No film I’ve seen in the last several months has stayed with me in the same profound and heartwrenching way as Jean-Pierre and Luc Dardenne’s L’Enfant (The Child). I like the term “moral thriller” to describe their work, as some critics have used, because it accurately reflects the delicate investigations into human nature as well as the raw riveting pull of their stories. If any foreign language art films are to survive in the U.S., it is movies like the bold political suspenser of Cache or the compelling verite thriller of L’Enfant. The film is not a thriller in the conventional sense, of course, but I’d argue that the protagonist’s potential path towards redemption feels as urgent and captivating as waiting for a ticking time-bomb to explode.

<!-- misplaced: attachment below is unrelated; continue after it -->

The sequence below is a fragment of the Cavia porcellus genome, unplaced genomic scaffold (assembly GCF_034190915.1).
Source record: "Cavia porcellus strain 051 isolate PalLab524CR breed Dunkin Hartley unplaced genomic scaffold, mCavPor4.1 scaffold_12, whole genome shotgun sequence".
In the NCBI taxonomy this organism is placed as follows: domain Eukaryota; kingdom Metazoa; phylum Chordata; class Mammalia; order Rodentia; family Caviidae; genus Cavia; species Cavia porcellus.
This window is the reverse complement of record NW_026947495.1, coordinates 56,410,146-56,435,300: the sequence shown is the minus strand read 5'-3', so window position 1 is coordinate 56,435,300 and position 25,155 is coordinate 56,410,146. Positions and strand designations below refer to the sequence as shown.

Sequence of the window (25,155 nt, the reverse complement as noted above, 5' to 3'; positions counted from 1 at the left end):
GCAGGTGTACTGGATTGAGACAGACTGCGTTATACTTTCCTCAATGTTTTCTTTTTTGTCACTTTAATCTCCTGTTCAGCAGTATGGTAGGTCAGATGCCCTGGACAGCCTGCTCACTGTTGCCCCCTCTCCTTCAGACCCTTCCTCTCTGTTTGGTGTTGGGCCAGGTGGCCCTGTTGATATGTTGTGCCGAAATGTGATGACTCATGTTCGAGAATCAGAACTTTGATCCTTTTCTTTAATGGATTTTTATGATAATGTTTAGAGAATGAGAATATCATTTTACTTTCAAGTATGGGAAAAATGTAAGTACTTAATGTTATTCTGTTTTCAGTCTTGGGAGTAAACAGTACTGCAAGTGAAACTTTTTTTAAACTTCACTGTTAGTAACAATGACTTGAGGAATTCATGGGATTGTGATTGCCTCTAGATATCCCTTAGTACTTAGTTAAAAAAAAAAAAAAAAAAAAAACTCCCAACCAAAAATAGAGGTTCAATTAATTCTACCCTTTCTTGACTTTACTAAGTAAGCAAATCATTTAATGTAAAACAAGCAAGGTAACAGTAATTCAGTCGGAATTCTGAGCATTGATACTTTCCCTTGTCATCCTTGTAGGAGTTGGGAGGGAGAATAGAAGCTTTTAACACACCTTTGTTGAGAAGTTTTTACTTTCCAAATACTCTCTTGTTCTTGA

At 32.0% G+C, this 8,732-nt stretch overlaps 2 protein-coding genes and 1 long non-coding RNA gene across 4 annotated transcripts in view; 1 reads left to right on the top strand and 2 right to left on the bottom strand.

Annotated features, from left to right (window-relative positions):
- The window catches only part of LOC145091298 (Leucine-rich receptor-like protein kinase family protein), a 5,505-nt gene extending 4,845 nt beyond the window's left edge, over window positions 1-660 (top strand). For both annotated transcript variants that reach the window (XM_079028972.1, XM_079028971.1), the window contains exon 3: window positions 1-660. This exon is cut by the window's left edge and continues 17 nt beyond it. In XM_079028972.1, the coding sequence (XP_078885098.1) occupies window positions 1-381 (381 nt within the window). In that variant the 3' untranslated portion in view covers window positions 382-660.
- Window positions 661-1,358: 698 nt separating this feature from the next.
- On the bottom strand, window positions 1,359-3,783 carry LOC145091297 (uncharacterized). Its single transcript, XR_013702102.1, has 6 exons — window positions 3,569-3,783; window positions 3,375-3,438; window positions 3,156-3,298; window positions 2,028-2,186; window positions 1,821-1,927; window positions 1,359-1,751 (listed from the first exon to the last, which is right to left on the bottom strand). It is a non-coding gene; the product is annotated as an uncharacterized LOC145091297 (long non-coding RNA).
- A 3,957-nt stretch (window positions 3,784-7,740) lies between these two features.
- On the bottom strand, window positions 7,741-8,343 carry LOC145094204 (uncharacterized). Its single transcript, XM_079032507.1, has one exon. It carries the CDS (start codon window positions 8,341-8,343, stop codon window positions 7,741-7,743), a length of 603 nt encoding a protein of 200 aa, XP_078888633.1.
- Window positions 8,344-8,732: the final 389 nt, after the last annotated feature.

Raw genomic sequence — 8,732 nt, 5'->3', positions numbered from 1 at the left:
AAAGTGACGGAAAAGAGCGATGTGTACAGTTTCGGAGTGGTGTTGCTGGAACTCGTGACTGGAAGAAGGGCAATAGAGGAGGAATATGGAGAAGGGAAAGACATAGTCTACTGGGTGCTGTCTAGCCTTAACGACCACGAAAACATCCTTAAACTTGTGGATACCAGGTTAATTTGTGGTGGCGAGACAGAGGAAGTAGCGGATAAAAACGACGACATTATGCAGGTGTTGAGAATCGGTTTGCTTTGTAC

I must admit I find it hard sometimes to justify recommendations of the work of Hou Hsiao-hsien, Jia Zhang-ke or Alexandre Sukurov, filmmakers whose movies I sometimes find too oblique, but you just can’t argue with a succinct and emotionally consuming film like L’Enfant. It’s only March, but I’d expect this film to place high on many a critic’s top-ten list, including mine.